The five-hour meeting was intended to educate the committee of seven senators and the general public about current mining laws and the history of mining in the state of Wisconsin, according to Senator Jim Holperin, D-Conover, a member of the committee.
Tom Evans, assistant director of the Wisconsin Geological and Natural History Survey, began his testimony by discussing the history of mining in great detail. He said that mining requires specific regulation in order to prevent the “unreasonable degradation” of Wisconsin’s natural resources.
Evans added that one goal of the hearings should be to define what “unreasonable” means in terms of loss of natural resources. He stressed the importance of responsible mining.
He also said that so many minerals are used day-to-day, and it is important to take a look at what could be done to better conserve them.
“Each person uses 3,700 pounds of minerals per year,” Evans said. “Regulation of the metallic mining industry is important.”
The other speakers were Rebecca Graser, program manager of regulatory affairs for the Army Corps of Engineers in Wisconsin, and Ann Coakley, director of the Bureau of Waste and Materials Management within the Wisconsin Department of Natural Resources.
Sen. Tim Cullen, D-Janesville, opened the meeting and said since the legislators are not in session, this hearing will be a great opportunity to better understand current mining laws and give the general public a chance to learn as well.
Cullen also mentioned that it is important to note that there are other governmental entities that play a role in the issuing of a mining permit.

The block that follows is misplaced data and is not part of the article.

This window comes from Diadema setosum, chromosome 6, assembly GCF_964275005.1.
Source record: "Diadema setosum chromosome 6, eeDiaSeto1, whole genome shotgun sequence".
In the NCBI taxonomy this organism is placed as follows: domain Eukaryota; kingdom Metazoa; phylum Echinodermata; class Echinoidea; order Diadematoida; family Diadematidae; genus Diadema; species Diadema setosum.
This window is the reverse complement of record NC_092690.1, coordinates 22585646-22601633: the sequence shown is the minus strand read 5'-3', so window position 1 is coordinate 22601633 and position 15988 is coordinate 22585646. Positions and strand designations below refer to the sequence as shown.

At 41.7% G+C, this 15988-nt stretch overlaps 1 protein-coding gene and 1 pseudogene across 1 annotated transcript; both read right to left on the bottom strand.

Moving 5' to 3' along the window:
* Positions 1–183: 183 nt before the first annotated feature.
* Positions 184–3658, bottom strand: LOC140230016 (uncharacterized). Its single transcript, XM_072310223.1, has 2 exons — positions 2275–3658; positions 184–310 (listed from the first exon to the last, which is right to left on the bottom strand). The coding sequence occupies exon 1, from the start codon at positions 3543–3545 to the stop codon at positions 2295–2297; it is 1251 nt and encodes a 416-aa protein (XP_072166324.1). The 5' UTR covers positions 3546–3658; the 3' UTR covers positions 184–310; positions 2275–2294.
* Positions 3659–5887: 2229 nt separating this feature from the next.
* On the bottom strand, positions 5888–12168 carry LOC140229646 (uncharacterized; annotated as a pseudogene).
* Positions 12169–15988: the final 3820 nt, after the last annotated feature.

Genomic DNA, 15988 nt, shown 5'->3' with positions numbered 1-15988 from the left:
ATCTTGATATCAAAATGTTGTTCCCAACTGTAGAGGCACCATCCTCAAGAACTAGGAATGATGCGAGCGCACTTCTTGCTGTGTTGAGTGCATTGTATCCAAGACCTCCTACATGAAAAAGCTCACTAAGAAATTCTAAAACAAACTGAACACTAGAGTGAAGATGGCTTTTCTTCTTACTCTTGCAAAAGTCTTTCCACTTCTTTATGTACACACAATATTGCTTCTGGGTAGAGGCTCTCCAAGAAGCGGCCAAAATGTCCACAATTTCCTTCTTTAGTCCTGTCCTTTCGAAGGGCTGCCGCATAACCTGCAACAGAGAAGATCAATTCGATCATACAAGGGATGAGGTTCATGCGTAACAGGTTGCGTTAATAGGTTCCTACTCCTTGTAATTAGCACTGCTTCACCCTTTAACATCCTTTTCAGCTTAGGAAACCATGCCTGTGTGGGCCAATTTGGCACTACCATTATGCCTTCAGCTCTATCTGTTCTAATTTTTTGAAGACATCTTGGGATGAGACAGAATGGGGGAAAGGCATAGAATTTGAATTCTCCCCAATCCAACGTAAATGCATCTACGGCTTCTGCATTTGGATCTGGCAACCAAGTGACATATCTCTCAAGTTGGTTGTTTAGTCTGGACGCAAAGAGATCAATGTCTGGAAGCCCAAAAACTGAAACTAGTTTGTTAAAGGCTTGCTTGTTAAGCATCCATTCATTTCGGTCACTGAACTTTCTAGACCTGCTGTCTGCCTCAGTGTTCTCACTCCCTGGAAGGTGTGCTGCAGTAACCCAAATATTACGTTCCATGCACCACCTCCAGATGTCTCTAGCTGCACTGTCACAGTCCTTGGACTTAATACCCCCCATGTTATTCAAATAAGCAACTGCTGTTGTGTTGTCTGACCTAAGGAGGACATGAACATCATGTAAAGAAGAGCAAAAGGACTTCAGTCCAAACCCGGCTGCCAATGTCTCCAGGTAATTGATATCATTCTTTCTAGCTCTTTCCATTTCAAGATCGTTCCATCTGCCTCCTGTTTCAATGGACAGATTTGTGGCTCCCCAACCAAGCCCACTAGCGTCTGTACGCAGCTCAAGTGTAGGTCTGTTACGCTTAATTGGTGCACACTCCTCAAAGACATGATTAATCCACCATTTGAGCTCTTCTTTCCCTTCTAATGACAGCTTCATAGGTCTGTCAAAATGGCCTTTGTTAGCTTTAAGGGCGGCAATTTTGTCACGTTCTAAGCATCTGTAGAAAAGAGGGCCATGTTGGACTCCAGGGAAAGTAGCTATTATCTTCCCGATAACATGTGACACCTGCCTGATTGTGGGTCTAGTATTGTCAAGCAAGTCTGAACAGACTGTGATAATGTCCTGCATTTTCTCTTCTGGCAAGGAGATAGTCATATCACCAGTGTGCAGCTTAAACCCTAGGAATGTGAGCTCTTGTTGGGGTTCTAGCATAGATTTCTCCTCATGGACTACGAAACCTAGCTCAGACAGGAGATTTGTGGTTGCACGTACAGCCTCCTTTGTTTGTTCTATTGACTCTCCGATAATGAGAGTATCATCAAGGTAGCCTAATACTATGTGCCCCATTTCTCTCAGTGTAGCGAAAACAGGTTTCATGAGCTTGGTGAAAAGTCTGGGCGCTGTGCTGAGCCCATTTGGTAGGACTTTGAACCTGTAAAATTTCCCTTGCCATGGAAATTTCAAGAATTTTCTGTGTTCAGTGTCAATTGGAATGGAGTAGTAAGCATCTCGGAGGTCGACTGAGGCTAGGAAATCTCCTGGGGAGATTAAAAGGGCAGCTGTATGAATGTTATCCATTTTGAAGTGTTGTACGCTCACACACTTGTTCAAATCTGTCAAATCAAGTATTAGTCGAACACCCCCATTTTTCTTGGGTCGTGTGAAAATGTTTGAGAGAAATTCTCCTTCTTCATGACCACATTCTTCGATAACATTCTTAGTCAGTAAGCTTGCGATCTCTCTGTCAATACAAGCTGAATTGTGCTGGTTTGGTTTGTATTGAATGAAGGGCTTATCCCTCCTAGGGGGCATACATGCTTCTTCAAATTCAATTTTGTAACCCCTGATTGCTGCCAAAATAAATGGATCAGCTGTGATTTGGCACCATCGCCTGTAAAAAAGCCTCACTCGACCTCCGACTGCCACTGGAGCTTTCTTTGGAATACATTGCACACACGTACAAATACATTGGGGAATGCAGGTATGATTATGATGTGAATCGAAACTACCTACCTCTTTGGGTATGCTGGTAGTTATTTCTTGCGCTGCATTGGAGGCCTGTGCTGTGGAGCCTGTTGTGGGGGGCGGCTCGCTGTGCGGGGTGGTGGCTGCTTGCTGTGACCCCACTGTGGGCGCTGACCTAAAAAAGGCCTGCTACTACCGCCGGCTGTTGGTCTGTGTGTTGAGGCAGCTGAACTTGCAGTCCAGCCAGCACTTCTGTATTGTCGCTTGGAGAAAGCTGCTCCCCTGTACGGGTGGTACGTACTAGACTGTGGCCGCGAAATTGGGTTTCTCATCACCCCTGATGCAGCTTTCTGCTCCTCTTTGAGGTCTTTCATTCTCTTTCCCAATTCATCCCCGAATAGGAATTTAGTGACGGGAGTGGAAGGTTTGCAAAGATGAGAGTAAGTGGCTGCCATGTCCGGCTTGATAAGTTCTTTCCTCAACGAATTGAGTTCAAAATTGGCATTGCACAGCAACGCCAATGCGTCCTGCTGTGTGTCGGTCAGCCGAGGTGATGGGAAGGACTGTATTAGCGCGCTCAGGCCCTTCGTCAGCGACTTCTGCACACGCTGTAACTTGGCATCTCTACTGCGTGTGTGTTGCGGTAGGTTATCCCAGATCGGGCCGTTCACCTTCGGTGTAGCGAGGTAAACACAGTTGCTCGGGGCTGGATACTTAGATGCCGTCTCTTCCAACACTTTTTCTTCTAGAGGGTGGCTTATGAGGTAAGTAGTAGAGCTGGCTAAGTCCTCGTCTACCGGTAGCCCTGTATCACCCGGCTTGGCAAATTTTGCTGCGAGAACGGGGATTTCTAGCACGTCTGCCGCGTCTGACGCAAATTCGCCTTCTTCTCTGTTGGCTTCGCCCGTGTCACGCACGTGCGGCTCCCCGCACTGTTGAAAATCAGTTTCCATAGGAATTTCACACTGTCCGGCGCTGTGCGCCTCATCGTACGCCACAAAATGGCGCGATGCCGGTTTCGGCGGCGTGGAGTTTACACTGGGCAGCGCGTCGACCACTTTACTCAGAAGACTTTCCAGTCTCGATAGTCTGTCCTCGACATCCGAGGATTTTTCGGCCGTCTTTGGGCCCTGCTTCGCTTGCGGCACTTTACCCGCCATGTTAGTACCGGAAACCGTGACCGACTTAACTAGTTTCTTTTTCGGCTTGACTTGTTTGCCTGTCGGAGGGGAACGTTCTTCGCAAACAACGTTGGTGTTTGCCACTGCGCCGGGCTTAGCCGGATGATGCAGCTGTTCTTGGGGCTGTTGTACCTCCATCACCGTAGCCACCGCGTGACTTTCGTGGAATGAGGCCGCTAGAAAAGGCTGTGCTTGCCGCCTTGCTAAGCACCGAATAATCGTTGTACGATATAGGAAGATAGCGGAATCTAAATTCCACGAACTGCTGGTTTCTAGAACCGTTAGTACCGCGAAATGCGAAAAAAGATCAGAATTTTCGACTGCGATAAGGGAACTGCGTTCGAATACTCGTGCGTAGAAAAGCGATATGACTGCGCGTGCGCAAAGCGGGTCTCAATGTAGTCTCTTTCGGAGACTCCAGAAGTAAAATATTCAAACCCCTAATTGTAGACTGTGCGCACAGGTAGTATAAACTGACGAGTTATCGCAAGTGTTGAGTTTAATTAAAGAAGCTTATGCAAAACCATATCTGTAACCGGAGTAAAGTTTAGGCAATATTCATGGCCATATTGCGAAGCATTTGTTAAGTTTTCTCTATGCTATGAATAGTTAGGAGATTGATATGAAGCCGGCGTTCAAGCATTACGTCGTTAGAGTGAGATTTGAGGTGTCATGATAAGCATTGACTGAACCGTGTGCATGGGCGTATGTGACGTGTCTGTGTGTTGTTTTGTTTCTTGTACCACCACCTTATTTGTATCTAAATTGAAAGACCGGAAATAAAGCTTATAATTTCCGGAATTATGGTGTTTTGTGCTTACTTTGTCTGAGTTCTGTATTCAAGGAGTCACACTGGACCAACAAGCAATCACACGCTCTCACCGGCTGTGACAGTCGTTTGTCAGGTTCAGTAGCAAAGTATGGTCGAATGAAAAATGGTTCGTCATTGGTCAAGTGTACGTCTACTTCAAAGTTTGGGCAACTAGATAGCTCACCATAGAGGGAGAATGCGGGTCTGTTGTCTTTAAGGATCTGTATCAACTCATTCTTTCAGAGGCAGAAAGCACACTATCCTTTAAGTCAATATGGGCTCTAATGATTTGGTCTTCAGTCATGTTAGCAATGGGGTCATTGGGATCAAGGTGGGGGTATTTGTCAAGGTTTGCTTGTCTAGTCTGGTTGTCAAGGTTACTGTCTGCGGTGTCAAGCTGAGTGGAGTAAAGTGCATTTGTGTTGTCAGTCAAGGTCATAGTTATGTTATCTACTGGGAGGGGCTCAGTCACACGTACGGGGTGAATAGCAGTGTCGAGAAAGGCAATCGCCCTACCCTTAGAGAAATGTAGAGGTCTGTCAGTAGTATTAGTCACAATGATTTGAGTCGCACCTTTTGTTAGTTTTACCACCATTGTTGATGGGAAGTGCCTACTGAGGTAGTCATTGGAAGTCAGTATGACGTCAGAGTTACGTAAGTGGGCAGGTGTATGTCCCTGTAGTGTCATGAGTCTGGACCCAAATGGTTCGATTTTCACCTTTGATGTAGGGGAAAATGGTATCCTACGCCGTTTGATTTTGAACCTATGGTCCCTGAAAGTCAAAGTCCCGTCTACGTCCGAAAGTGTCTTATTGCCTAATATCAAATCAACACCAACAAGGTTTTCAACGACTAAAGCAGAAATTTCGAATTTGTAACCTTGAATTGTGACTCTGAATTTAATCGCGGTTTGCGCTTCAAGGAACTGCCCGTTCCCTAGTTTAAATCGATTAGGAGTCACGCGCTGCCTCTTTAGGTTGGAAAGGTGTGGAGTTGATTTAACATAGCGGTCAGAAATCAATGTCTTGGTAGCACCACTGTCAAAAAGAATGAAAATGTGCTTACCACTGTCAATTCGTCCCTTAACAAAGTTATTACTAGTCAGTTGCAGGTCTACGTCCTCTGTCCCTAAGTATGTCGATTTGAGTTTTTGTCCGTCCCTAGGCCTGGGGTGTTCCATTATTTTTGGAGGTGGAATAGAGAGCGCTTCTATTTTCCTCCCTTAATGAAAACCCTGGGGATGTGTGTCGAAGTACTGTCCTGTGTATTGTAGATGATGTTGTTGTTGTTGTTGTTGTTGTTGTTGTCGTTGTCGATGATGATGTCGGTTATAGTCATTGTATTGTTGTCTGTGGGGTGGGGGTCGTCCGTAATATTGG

According to Holperin, a mining bill has yet to be written.
“It is too premature for legislation to be written,” Holperin said. “We as legislators need the briefing in order to refresh ourselves before we reconvene in January.”
Holperin said Tuesday’s hearing was a good start as far as educating the legislators about the current mining status. He also pointed out it is important for citizens to understand the state is not the only force in issuing mining permits.
Native tribes may play a role in mining permits because even if the state grants the permit, the tribes can still intercede if it is on their land.
“Today’s hearing was a solid update on the current mining law, and a thorough, comprehensive review of mining as a whole,” Holperin said. “This will be helpful for when we meet again in January to create new mining legislature. This way we can write a law that will be more acceptable and not get shot down the second time around.”
The first mining bill was rejected by the Wisconsin Senate March 6 this year.
Two more informational mining hearings are scheduled, one Thursday at 10 a.m. in Room 411 South in the Capitol, and the next hearing is the following Tuesday at 10 a.m. in the same location.